Mark Kasoff is an excellent researcher, and a smart guy, and I don’t say that just because of the findings in his new study on the attitudes and behavior of radio listeners regarding contests.
In his article, Listeners Surprisingly Positive on Contests, Mark points to the growing power of interactive promotions that we’ve observed for the last few years. He says,
I’ve never pushed contesting as a panacea for (radio) stations. A good contest can’t make a bad station successful… Yes, contests can be a real edge for a station, and for traditional radio in general.”
Kasoff’s survey of 18-64 year old radio listeners supports the conclusions of consultant Alan Burns, and provides another reason for broadcasters to increase their attention on this traditional radio advantage.
His findings prove that contests: a) make a station more interesting to listen to, and b) positively affect at least 1/3 of the audience to listen more almost no downside risk.
I’m blown away by these numbers. Even if we toss in the requisite ‘grain of salt’, there’s no conclusion other than contesting can be a very good thing!
And, check this out: 12% agree a lot with the statement: You would listen to a station you don’t like just for a chance to win its contest!
Combine this information with the Burns observation that contest players are 55% more likely to participate with a radio ratings service, and you begin to understand the value of having a relationship with “contest types.”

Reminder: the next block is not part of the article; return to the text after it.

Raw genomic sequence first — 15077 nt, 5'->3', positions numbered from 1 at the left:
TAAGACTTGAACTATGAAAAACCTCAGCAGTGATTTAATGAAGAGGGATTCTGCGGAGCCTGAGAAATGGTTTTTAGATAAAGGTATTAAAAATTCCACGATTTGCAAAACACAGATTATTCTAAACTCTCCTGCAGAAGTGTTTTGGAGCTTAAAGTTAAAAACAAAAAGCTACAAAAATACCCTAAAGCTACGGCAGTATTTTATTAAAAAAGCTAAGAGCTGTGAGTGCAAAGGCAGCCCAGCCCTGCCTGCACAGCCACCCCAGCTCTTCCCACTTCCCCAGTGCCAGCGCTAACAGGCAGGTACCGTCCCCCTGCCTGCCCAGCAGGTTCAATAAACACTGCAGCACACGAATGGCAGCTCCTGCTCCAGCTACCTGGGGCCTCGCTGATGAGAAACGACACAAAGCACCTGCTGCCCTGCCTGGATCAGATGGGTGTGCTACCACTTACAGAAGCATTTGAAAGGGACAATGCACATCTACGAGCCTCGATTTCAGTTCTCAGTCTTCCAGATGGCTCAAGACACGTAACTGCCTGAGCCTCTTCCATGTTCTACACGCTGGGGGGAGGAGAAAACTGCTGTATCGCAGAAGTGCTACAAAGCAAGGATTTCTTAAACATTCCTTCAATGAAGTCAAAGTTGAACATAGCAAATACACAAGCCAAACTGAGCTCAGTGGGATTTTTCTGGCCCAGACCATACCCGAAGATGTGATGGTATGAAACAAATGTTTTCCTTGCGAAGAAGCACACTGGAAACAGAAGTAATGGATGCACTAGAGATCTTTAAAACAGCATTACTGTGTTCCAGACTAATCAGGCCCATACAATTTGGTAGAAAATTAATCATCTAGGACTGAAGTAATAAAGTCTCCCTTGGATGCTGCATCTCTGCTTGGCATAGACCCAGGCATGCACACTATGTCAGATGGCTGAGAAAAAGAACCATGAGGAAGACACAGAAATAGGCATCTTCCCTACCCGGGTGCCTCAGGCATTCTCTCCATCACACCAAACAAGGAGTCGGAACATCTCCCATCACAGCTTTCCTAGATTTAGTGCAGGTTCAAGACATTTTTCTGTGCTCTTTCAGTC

We conducted our own research with embedded survey questions in (enter to win) giveaways. In one market, we found 689 entrants who said that they were currently participating in a radio service that asks you to record your radio listening.
It’s true that contests have no impact on the majority of listeners’ interest in a station, or how much they listen to it. But there remains a substantial percentage that are impacted by contests, and in an overwhelmingly positive way.
Better yet: Those that are affected, are precisely the ones you want and need to reach.
Though Kasoff and Burns stop short of suggesting tactics for engaging these high value respondents, they both likely would support an aggressive on-air contesting strategy.
We agree with that premise, but take it one step further: What if you had a direct, one-to-one relationship with those folks, and could communicate with them at any time in a series of connected, interactive promotions that led them back to specific appointment tune in occasions? Day after day, week after week?
WP Hatch can help you find them and recruit them as high value listener respondents. Contact us to get started.